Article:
31 October 2019
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Researchers from Masaryk University have presented a timing attack called Minerva. The attack exploits side-channel vulnerabilities in implementations of elliptic curve signatures, primarily ECDSA. The primary targets of the attack were cryptographic chips, but several open-source libraries were also affected.
The attack works by detecting the length of the nonce value used for signature generation due to a timing side-channel. It’s a well-known property of elliptic curve signatures that if an attacker knows the nonce he can break the private key. However, even partial knowledge of the nonce can be used for a key recovery attack, which is what Minerva uses.
Minerva affected several chips with certifications from FIPS and Common Criteria. The Minerva authors try to explain how that happened as follows: “The FIPS 140-2 certification scheme specifically does not require side-channel resistance to be tested by the lab performing the assessment. So even though the FIPS security targets of the aforementioned cards specify resistance against side-channel attacks, no such testing had to be performed.”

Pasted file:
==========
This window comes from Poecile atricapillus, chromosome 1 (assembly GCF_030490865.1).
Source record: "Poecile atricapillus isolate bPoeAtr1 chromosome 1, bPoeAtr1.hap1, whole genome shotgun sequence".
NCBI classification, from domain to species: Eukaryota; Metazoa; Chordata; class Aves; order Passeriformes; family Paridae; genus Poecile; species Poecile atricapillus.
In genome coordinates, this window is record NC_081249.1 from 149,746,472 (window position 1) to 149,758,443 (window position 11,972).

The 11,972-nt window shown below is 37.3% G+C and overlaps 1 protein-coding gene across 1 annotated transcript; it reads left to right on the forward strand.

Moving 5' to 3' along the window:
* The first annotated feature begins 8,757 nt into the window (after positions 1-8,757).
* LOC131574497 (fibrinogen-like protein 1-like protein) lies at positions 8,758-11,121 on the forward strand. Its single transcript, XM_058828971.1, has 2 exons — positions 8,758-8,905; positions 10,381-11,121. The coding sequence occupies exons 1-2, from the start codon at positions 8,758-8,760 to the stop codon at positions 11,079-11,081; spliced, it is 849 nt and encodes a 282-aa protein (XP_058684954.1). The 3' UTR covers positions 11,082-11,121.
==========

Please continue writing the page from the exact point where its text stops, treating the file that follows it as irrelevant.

Furthermore, commenting on the case of Common Criteria: “The original Common Criteria certificate DCSSI-CC-2009/11 that introduced the vulnerable functionality did so by stating the functionality is explicitly not protected against SPA/DPA attacks and should not be used on secure data.”
Following the publication of Minerva, Dan Bernstein commented on the applicability of the attack to EdDSA. Originally, the authors of Minerva had claimed that the EdDSA implementation in Libgcrypt was vulnerable to Minerva as well, but though a timing leak is present, it’s not exploitable, which the authors now mention on their web page. Bernstein describes in detail how the design of EdDSA prevented such attacks.
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